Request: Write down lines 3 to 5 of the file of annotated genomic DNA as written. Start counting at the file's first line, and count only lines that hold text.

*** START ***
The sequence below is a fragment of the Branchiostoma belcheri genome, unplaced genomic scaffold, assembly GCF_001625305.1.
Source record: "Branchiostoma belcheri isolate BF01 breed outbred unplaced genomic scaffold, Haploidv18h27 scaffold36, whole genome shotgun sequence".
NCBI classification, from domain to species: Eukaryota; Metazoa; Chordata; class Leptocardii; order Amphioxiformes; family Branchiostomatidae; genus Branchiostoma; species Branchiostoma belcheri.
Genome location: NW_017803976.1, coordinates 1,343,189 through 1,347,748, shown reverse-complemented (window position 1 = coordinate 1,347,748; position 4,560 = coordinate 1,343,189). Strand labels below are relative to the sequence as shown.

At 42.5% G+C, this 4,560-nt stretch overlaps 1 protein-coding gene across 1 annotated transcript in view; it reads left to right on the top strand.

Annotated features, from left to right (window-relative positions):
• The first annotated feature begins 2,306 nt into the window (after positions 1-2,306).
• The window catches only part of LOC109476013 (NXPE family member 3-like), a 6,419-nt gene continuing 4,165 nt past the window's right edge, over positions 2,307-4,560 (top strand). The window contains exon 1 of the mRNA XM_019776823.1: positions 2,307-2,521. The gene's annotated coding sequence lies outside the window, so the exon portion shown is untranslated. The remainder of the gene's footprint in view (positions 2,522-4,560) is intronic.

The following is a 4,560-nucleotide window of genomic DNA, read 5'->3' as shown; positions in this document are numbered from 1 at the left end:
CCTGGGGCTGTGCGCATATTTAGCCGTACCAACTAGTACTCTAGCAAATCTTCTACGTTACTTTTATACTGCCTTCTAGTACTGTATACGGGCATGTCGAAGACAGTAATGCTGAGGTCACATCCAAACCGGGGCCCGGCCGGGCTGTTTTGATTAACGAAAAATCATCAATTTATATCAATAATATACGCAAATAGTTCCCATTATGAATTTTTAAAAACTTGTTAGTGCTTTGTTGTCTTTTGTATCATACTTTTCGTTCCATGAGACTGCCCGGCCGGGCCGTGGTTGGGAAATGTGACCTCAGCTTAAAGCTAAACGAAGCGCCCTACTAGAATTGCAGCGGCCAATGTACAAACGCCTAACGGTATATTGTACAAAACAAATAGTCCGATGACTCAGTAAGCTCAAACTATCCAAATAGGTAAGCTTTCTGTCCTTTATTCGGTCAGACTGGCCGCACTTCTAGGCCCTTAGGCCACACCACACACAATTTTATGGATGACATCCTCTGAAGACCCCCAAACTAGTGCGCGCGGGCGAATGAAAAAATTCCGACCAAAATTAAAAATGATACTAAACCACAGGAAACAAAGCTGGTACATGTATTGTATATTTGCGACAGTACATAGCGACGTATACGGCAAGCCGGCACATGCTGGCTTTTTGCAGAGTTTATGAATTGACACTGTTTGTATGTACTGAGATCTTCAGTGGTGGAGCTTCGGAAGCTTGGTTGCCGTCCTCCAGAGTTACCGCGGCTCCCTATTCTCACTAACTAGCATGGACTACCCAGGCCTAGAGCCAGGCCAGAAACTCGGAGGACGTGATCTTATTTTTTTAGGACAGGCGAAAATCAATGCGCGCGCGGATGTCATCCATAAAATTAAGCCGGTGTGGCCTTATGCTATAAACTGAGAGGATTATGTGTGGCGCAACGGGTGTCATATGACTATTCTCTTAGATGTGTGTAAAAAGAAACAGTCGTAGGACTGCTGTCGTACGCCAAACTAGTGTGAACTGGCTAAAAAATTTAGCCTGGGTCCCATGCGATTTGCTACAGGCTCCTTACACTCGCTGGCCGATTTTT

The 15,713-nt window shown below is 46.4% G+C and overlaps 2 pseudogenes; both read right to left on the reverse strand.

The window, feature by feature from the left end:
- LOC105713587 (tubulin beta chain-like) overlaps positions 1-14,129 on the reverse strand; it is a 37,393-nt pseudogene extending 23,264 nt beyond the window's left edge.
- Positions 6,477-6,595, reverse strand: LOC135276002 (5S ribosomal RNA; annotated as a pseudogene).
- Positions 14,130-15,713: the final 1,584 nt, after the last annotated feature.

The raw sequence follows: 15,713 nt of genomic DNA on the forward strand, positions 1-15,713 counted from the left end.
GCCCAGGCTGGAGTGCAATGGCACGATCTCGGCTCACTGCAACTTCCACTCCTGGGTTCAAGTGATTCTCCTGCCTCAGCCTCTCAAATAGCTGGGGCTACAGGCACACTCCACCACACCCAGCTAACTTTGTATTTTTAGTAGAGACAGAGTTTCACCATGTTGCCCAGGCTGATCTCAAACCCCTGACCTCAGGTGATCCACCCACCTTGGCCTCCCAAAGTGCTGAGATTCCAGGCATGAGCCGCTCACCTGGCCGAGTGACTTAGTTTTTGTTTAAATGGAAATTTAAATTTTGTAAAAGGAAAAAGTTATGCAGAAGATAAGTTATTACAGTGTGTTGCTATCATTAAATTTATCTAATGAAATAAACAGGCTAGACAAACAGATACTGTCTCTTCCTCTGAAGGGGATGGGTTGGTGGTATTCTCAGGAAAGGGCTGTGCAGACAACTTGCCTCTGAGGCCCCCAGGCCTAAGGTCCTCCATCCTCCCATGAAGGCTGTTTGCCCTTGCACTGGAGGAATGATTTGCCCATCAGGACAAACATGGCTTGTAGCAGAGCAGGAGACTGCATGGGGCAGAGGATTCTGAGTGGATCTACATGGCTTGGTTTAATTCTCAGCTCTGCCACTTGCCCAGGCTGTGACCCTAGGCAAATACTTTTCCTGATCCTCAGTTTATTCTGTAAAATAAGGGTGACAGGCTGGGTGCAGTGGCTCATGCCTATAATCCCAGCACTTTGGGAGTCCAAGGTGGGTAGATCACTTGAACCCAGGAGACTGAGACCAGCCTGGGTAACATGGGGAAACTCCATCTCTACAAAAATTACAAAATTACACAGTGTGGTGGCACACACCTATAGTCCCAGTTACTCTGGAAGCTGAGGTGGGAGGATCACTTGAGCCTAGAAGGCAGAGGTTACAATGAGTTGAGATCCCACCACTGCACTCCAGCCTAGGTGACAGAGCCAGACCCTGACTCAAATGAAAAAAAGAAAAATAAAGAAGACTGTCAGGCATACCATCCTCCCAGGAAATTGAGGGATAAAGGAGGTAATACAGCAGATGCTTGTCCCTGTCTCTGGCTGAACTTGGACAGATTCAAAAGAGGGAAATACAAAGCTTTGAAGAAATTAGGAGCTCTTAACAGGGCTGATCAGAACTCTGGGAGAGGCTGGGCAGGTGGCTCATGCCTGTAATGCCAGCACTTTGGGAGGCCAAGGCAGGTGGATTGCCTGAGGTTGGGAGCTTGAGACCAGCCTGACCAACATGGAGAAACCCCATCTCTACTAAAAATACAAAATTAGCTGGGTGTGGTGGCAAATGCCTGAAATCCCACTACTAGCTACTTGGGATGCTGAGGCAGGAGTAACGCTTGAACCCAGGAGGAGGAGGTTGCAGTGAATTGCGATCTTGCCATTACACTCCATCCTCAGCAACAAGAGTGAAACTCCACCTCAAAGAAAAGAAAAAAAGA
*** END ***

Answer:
NCBI classification, from domain to species: Eukaryota; Metazoa; Chordata; class Leptocardii; order Amphioxiformes; family Branchiostomatidae; genus Branchiostoma; species Branchiostoma belcheri.
Genome location: NW_017803976.1, coordinates 1,343,189 through 1,347,748, shown reverse-complemented (window position 1 = coordinate 1,347,748; position 4,560 = coordinate 1,343,189). Strand labels below are relative to the sequence as shown.

At 42.5% G+C, this 4,560-nt stretch overlaps 1 protein-coding gene across 1 annotated transcript in view; it reads left to right on the top strand.